Published by CELA on 2 Nov, 2020

Regular Amplify writer Deborah Hoger, a Dunghutti woman and early years Indigenous educational resources specialist, shares how we can ensure that it’s done with respect and as a way to extend learning and understanding.
 



By Deborah Hoger

“Here is the land (arms open wide)

And here is the sky (arms pointing to the sky)

Here are my friends (arms pointing to everyone in the group)

And here am I (arms hugging oneself)

We would like to Acknowledge that the Land we are here on today is the traditional lands for the [………] people and that we respect their spiritual relationship with their Country.”

 As a Dunghutti mum of two little ones, there is certainly something special about watching the next generation learn and demonstrate respect for our First Nations people and culture at such an early age.

These days, we are seeing more and more early childhood services take that active step to incorporating Indigenous Australia into their learning environments and sharing a daily Acknowledgment to Country is an easy first step to take. It is important though, that those involved in bringing such a practice into the classroom, understand what it is they are doing and why.

What does the term ‘Country’ really mean to Indigenous Australians?

Starting with the ‘why’, we must first understand what the term ‘Country’ means to Aboriginal and Torres Strait Islander people, which then helps us to understand why we would ‘Acknowledge’ it.

In Aboriginal culture, the land and waters are viewed as a cultural landscape, one which people value because of their long and complex relationship with a place.  It speaks to the tens and tens of thousands of years of history that our people have with this country. This cultural landscape comprises ongoing interrelationships between past and present histories and cultures and is centred on a connection of people to place, of people to their Country.

Country then, is an all-encompassing term which covers the landscape as a whole; the land, seas, waters, air, plants, animals, rocks, hills, as well as the stories and special sites which exist within these features. Aboriginal people have a custodial relationship which involves responsibilities to look after Country, ensuring that it is protected physically, but also sustained spiritually, through cultural songs, practices, and stories.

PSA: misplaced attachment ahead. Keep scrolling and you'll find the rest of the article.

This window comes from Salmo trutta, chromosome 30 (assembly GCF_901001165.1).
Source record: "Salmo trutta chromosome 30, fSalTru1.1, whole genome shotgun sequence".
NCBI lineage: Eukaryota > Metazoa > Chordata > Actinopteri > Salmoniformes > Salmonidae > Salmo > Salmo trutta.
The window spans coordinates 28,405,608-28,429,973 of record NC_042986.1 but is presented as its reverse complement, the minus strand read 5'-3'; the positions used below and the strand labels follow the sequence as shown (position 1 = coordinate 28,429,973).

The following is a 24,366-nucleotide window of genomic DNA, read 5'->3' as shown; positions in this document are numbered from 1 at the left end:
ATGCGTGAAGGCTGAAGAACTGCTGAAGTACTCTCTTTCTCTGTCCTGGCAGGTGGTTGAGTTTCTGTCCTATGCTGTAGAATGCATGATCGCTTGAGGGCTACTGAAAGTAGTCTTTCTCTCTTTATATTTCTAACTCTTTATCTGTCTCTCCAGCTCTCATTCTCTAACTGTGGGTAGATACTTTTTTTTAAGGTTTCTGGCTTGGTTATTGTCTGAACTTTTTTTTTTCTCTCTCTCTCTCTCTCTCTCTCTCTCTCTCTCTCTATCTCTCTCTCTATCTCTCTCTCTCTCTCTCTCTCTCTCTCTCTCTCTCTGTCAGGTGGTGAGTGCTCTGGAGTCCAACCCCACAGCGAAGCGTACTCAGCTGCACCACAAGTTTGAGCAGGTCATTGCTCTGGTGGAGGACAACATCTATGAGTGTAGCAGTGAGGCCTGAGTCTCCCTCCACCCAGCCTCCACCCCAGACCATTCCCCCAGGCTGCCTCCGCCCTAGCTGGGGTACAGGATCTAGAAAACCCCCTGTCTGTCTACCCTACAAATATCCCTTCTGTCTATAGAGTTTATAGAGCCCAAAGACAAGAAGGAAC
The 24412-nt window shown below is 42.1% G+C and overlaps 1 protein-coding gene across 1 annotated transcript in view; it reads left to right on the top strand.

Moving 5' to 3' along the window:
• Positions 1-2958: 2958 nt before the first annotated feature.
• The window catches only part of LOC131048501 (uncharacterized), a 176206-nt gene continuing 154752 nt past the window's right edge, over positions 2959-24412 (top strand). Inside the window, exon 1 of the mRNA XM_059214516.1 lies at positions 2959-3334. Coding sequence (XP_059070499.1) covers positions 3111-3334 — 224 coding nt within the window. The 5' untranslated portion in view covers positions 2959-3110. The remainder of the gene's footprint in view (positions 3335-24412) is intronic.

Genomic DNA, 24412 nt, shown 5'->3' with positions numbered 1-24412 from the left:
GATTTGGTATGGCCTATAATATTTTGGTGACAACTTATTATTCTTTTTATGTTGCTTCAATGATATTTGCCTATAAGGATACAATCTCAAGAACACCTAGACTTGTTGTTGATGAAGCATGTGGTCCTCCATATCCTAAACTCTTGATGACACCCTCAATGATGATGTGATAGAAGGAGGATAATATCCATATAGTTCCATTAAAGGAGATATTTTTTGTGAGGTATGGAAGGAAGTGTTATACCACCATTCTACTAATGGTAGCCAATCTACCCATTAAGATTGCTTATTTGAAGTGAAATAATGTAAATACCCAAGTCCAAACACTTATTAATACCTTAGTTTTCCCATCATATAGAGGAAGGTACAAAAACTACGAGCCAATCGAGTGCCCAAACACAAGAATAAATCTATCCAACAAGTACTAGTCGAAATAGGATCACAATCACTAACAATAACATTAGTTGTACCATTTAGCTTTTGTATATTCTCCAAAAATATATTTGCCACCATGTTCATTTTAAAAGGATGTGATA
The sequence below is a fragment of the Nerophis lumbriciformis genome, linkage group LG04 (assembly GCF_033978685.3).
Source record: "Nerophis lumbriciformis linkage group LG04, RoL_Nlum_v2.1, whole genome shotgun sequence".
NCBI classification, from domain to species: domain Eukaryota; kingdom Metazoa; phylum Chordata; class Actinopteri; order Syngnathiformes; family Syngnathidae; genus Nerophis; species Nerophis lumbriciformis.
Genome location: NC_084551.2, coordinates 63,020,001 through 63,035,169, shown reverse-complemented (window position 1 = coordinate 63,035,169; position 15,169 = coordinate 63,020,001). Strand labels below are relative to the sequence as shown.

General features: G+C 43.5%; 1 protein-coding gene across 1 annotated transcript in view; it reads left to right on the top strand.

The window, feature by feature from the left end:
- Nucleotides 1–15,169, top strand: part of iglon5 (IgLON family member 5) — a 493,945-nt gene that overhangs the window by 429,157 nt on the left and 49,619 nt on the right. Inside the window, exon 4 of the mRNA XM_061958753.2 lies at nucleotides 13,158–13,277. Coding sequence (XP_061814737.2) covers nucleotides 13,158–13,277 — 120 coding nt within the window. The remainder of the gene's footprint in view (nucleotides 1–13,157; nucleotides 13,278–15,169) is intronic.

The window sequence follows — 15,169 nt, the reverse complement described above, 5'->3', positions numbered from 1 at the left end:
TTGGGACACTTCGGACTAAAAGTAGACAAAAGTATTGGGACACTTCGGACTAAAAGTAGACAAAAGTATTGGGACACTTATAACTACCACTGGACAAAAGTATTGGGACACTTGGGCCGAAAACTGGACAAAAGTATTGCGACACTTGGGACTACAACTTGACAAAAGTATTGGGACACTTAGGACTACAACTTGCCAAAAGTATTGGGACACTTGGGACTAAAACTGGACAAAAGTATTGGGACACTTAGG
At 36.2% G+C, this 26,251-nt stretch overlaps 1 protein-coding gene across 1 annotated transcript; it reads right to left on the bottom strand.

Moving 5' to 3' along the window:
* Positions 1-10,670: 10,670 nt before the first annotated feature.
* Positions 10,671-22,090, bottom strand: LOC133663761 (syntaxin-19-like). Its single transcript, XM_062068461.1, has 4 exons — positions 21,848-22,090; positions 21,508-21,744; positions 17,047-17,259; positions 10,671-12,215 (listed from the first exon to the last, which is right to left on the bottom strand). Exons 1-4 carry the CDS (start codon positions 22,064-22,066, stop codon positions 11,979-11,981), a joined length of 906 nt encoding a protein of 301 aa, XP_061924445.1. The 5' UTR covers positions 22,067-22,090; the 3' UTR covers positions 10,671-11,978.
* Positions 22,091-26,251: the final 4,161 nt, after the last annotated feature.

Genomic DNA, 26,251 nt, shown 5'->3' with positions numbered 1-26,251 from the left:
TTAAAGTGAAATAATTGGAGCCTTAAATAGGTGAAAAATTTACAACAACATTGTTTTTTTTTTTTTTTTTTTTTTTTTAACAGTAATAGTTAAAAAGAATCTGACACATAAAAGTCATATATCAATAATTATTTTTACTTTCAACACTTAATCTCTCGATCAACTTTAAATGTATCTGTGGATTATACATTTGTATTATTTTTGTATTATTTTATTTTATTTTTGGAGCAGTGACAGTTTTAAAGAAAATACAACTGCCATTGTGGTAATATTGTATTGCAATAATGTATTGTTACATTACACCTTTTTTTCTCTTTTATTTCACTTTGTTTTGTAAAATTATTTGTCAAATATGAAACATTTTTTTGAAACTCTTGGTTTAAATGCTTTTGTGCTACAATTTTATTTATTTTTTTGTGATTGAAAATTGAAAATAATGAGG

For Aboriginal people then, when we acknowledge Country, we are acknowledging the deep history and connection of people to place. It demonstrates respect for Aboriginal culture and can function as a starting point in engaging in truth-telling with our children, about an Australian history that begins with Aboriginal people and Country.

A symbol of respect and a sense of pride

I spoke recently with Emma Bamblett (Wemba Wemba, Gunditjmara, Ngadjonji and Taungurung) and Megan Van Den Berg (Dja Dja Wurrung, Yorta Yorta and Boon Wurrung), owners of Kinya Lerrk, a business that creates respectful acknowledgement of country plaques. I asked them what Acknowledgment to Country meant to them.

“The value of having an acknowledgement to Country plaque displayed in a home, office, school or learning environment celebrates the importance of Aboriginal Culture and respectfully acknowledges Traditional Owners of Land.

“We love seeing young people walk into a space where an acknowledgement of Country plaque is displayed and seeing their faces shining with pride.”

To Aboriginal and/or Torres Strait Islander people entering a space and seeing or hearing an Acknowledgment to Country, it shows a sense of respect, in that we, as a people, are being respected in that place. For a people who have experienced exclusion and discrimination for so long, such a seemingly small gesture can have a significant impact on how a person feels entering that space.

Acknowledgement to Country vs Welcome to Country

A common question asked is what is the difference between an ‘Acknowledgment’ and a ‘Welcome’ to Country?